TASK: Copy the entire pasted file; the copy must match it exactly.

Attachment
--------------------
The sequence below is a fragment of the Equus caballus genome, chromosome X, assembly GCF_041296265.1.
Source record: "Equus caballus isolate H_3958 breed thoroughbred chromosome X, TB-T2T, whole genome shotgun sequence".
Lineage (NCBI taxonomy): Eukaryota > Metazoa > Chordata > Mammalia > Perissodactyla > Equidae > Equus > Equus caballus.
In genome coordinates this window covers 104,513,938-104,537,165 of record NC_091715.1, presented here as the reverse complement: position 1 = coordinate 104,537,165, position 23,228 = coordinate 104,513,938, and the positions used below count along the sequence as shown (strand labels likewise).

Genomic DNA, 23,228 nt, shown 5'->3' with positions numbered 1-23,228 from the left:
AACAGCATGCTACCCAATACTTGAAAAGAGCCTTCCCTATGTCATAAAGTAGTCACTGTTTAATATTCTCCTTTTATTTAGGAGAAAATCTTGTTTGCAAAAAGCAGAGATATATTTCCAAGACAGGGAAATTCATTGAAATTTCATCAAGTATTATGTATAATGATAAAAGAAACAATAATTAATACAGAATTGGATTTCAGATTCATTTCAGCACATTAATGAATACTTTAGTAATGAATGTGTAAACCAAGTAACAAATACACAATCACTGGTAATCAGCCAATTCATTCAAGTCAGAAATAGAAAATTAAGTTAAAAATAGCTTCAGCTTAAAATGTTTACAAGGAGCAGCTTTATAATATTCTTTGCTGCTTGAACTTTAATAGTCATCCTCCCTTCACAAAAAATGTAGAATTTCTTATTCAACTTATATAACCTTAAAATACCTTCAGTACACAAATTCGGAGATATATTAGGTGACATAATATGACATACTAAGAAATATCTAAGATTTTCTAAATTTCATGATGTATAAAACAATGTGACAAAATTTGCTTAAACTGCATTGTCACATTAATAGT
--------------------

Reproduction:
The sequence below is a fragment of the Equus caballus genome, chromosome X, assembly GCF_041296265.1.
Source record: "Equus caballus isolate H_3958 breed thoroughbred chromosome X, TB-T2T, whole genome shotgun sequence".
Lineage (NCBI taxonomy): Eukaryota > Metazoa > Chordata > Mammalia > Perissodactyla > Equidae > Equus > Equus caballus.
In genome coordinates this window covers 104,513,938-104,537,165 of record NC_091715.1, presented here as the reverse complement: position 1 = coordinate 104,537,165, position 23,228 = coordinate 104,513,938, and the positions used below count along the sequence as shown (strand labels likewise).

Genomic DNA, 23,228 nt, shown 5'->3' with positions numbered 1-23,228 from the left:
AACAGCATGCTACCCAATACTTGAAAAGAGCCTTCCCTATGTCATAAAGTAGTCACTGTTTAATATTCTCCTTTTATTTAGGAGAAAATCTTGTTTGCAAAAAGCAGAGATATATTTCCAAGACAGGGAAATTCATTGAAATTTCATCAAGTATTATGTATAATGATAAAAGAAACAATAATTAATACAGAATTGGATTTCAGATTCATTTCAGCACATTAATGAATACTTTAGTAATGAATGTGTAAACCAAGTAACAAATACACAATCACTGGTAATCAGCCAATTCATTCAAGTCAGAAATAGAAAATTAAGTTAAAAATAGCTTCAGCTTAAAATGTTTACAAGGAGCAGCTTTATAATATTCTTTGCTGCTTGAACTTTAATAGTCATCCTCCCTTCACAAAAAATGTAGAATTTCTTATTCAACTTATATAACCTTAAAATACCTTCAGTACACAAATTCGGAGATATATTAGGTGACATAATATGACATACTAAGAAATATCTAAGATTTTCTAAATTTCATGATGTATAAAACAATGTGACAAAATTTGCTTAAACTGCATTGTCACATTAATAGT